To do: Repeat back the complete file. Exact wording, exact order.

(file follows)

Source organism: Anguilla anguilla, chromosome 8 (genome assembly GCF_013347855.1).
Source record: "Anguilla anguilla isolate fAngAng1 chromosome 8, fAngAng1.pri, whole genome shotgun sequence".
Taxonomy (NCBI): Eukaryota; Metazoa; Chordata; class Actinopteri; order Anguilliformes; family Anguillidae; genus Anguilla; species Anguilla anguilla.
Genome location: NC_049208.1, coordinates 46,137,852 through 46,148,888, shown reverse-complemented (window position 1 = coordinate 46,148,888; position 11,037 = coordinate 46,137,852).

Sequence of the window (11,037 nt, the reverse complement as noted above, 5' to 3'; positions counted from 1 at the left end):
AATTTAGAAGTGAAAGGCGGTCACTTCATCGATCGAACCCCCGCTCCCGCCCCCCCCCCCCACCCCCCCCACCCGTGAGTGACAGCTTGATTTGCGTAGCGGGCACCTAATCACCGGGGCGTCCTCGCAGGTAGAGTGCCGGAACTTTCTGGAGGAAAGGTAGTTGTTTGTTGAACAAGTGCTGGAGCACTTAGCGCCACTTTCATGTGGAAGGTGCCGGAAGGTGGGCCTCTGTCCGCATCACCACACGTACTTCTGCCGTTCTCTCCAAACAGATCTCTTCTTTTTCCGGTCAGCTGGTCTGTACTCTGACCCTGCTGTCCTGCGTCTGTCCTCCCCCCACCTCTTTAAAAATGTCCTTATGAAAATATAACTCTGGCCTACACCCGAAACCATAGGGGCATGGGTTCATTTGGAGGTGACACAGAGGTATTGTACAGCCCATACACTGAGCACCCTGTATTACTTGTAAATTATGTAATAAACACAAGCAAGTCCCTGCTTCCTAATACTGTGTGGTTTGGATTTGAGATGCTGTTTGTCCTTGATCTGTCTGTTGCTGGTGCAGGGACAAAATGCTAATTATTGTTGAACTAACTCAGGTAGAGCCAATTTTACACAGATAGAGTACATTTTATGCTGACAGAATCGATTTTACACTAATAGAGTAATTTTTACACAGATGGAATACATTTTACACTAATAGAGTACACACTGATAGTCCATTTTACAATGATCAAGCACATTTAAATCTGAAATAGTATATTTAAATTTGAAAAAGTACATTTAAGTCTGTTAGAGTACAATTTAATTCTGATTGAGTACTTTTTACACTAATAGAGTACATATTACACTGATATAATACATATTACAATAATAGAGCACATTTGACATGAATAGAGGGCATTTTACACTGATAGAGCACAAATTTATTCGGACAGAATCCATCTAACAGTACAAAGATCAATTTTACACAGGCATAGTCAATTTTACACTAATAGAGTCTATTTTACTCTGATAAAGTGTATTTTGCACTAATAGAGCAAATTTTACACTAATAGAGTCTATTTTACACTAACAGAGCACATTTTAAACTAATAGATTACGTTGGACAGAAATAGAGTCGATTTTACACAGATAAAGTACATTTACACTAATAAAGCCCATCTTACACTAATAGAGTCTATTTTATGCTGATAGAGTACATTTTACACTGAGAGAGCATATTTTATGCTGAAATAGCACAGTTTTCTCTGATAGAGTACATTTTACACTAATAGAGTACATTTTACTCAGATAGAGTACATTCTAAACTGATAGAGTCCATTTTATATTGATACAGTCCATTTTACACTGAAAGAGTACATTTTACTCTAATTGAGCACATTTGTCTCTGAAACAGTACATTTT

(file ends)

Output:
Source organism: Anguilla anguilla, chromosome 8 (genome assembly GCF_013347855.1).
Source record: "Anguilla anguilla isolate fAngAng1 chromosome 8, fAngAng1.pri, whole genome shotgun sequence".
Taxonomy (NCBI): Eukaryota; Metazoa; Chordata; class Actinopteri; order Anguilliformes; family Anguillidae; genus Anguilla; species Anguilla anguilla.
Genome location: NC_049208.1, coordinates 46,137,852 through 46,148,888, shown reverse-complemented (window position 1 = coordinate 46,148,888; position 11,037 = coordinate 46,137,852).

Sequence of the window (11,037 nt, the reverse complement as noted above, 5' to 3'; positions counted from 1 at the left end):
AATTTAGAAGTGAAAGGCGGTCACTTCATCGATCGAACCCCCGCTCCCGCCCCCCCCCCCCACCCCCCCCACCCGTGAGTGACAGCTTGATTTGCGTAGCGGGCACCTAATCACCGGGGCGTCCTCGCAGGTAGAGTGCCGGAACTTTCTGGAGGAAAGGTAGTTGTTTGTTGAACAAGTGCTGGAGCACTTAGCGCCACTTTCATGTGGAAGGTGCCGGAAGGTGGGCCTCTGTCCGCATCACCACACGTACTTCTGCCGTTCTCTCCAAACAGATCTCTTCTTTTTCCGGTCAGCTGGTCTGTACTCTGACCCTGCTGTCCTGCGTCTGTCCTCCCCCCACCTCTTTAAAAATGTCCTTATGAAAATATAACTCTGGCCTACACCCGAAACCATAGGGGCATGGGTTCATTTGGAGGTGACACAGAGGTATTGTACAGCCCATACACTGAGCACCCTGTATTACTTGTAAATTATGTAATAAACACAAGCAAGTCCCTGCTTCCTAATACTGTGTGGTTTGGATTTGAGATGCTGTTTGTCCTTGATCTGTCTGTTGCTGGTGCAGGGACAAAATGCTAATTATTGTTGAACTAACTCAGGTAGAGCCAATTTTACACAGATAGAGTACATTTTATGCTGACAGAATCGATTTTACACTAATAGAGTAATTTTTACACAGATGGAATACATTTTACACTAATAGAGTACACACTGATAGTCCATTTTACAATGATCAAGCACATTTAAATCTGAAATAGTATATTTAAATTTGAAAAAGTACATTTAAGTCTGTTAGAGTACAATTTAATTCTGATTGAGTACTTTTTACACTAATAGAGTACATATTACACTGATATAATACATATTACAATAATAGAGCACATTTGACATGAATAGAGGGCATTTTACACTGATAGAGCACAAATTTATTCGGACAGAATCCATCTAACAGTACAAAGATCAATTTTACACAGGCATAGTCAATTTTACACTAATAGAGTCTATTTTACTCTGATAAAGTGTATTTTGCACTAATAGAGCAAATTTTACACTAATAGAGTCTATTTTACACTAACAGAGCACATTTTAAACTAATAGATTACGTTGGACAGAAATAGAGTCGATTTTACACAGATAAAGTACATTTACACTAATAAAGCCCATCTTACACTAATAGAGTCTATTTTATGCTGATAGAGTACATTTTACACTGAGAGAGCATATTTTATGCTGAAATAGCACAGTTTTCTCTGATAGAGTACATTTTACACTAATAGAGTACATTTTACTCAGATAGAGTACATTCTAAACTGATAGAGTCCATTTTATATTGATACAGTCCATTTTACACTGAAAGAGTACATTTTACTCTAATTGAGCACATTTGTCTCTGAAACAGTACATTTT